Commentary on 1 Peter 4.
Having been born without arms, there are many things that offered quite a challenge when it came to trying to do them with my feet. Often people will ask me, “What is the hardest thing that you have had to learn to do with your feet?” That is a question that I can answer without an ounce of pause. The hardest thing I have ever had to learn to do is open doors.
Opening doors for everyone with arms is an action that I am sure is almost an afterthought – simply walk up to the door, grab the doorknob, twist, and pull or push. For me, the first thing I had to do was condition my body to physically pull it off. I struggled to get my body to the point that I could comfortably stand on my left leg while I reached up with my right foot to twist the door knob and pull the door open with my leg.
Was it hard? Yes. Was it a long learning curve? Yes. Was the struggle worth it? Absolutely. This struggle of opening doors—an act that many take for granted—was an exercise in perseverance that allowed me to live independently because I was willing to use what I had available to me to get the job done. My act of opening doors does not look like the way other people open doors. It is easier for them. It is faster for them. There is no need to compare and contrast because we all manage to open doors.
Our skill sets are different in all sorts of venues, the church included. We are all given different gifts and abilities that we can put to use to make Jesus known and encourage the church. Peter gives us a charge to put those gifts to use in 1 Peter 4:7-11:
“But the end of all things is at hand; therefore be serious and watchful in your prayers. And above all things have fervent love for one another, for love will cover a multitude of sins. Be hospitable to one another without grumbling. As each one has received a gift, minister it to one another, as good stewards of the manifold grace of God. If anyone speaks, let him speak as the oracles of God. If anyone ministers, let him do it as with the ability which God supplies, that in all things God may be glorified through Jesus Christ, to whom belong the glory and the dominion forever and ever. Amen.”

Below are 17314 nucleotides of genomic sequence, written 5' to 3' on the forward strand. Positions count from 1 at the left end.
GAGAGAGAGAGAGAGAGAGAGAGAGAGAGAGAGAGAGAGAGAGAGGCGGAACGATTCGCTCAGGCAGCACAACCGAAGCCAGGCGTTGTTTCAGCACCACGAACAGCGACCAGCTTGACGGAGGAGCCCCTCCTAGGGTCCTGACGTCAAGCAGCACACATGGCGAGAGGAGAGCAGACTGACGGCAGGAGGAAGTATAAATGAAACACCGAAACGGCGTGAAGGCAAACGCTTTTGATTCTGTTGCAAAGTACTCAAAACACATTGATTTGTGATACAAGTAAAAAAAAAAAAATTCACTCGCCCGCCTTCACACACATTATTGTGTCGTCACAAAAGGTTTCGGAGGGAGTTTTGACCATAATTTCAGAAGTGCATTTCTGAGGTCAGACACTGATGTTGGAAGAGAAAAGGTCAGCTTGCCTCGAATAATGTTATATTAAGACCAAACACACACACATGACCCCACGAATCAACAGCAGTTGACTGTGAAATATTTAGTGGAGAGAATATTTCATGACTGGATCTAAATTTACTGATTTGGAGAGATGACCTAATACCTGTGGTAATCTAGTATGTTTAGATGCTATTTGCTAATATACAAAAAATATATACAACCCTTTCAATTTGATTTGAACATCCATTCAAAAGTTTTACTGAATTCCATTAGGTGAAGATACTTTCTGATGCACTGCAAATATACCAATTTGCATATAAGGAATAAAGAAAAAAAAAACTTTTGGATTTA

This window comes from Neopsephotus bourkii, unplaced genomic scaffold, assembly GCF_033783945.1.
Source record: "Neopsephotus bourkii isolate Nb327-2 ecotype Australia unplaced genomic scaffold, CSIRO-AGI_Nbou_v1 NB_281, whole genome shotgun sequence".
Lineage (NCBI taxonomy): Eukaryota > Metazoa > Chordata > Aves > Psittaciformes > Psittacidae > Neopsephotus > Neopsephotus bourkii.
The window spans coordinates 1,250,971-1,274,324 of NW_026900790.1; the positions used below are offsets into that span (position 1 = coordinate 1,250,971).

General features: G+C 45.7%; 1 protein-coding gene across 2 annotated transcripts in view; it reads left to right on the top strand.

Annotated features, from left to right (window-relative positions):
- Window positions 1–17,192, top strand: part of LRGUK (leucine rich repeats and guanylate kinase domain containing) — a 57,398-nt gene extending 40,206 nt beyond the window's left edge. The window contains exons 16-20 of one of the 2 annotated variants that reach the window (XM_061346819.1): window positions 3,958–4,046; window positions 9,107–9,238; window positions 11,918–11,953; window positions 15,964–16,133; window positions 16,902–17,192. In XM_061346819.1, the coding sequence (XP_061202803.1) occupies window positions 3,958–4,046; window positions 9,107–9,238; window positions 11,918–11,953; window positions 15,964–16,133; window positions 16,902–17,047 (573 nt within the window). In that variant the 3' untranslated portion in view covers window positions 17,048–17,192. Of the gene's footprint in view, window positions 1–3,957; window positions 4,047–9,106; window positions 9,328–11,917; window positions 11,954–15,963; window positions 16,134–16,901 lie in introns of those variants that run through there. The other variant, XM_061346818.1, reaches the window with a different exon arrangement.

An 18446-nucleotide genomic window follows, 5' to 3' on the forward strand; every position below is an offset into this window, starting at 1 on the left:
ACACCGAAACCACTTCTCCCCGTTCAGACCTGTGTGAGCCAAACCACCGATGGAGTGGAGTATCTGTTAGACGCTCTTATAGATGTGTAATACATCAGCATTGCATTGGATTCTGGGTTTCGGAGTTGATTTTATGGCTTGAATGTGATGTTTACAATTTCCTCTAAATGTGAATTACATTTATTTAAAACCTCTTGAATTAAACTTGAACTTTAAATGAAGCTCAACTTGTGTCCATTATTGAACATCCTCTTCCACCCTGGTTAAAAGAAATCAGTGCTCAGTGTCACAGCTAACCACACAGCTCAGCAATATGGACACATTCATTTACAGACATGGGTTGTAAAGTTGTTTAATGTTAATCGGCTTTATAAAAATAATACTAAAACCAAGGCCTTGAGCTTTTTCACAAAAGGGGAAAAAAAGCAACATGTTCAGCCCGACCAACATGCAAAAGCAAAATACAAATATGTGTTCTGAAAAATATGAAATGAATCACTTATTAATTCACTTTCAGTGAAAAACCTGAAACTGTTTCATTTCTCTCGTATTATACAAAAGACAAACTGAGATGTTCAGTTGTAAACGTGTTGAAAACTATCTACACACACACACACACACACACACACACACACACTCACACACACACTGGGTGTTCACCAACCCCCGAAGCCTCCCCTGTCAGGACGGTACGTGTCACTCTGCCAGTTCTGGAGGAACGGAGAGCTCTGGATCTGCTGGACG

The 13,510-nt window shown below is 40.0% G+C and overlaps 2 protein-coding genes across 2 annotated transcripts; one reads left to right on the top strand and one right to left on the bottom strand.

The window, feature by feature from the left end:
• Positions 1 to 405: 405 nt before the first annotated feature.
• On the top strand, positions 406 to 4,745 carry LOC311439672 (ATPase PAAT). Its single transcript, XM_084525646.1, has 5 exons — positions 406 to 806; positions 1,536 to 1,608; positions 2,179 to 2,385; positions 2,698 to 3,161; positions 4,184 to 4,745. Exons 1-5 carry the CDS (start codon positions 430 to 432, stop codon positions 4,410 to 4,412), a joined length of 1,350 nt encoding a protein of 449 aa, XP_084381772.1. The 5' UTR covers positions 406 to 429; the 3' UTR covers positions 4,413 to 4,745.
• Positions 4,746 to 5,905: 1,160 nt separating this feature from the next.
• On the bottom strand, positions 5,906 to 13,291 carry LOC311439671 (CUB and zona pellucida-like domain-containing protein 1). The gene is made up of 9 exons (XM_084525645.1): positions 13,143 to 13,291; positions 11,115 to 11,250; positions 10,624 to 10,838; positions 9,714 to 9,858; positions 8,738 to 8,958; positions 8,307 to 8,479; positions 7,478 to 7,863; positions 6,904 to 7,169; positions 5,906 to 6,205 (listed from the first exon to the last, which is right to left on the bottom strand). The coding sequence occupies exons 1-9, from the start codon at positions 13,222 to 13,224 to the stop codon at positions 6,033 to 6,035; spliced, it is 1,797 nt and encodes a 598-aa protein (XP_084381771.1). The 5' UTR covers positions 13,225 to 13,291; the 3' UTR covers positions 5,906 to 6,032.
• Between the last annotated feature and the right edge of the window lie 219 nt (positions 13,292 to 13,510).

Live With the End in Mind
As Peter begins to push us to use whatever we have for the glory of God, He reminds us of the fact that Jesus is coming back and that it might be sooner than we think. Jesus also reminds us of the short amount of time that we have to share the gospel when He says in John 9:4, “I must work the works of Him who sent Me while it is day; the night is coming when no one can work.”
The brevity of this life must be a factor into why and how we share the gospel with people. We simply do not know how much time we have with our neighbors, our friends, and our family. With that small window of time in mind, we must be faithful to share the best news the world has ever known at every opportunity and in every meaningful relationship that we have.
Use What You Have
There is a rampant misconception in the church today that people believe that the only helpful roles that one can have in the church are pastor, worship leader, small group facilitator, deacon, or family ministry volunteer. If our gifting and passion does not fall into any of those roles the thought is that there is no place for people like us inside the church.
That is just a downright lie. There is no need to confine the gifting and roles within the church to just a handful of options. There is no reason to create a hierarchy of gifts and compare them as if some are better and more glorious than others. As Paul puts it in Romans 12:6a, “Having then gifts differing according to the grace that is given to us, let us use them.” You may have the gift of faith or the gift of serving. You may be a powerful encourager or an amazing listener. Whatever you have and whatever you love—use it to make Jesus known.
He is My Everything
It is an easy thing to entrust all of our good gifts over to God because they all come from Him in the first place—“Every good gift and every perfect gift is from above” (James.1:17a). It is by His grace that I am who I am and that I have what I have. He is both my supply and my goal in life.
Trust your life and talents into His hands. Trust Him with your good days and your bad days. Trust Him with your conversations and your mundane tasks. Whatever you face today and wherever the day may lead—use what you have for His purposes and He will use you to change the world.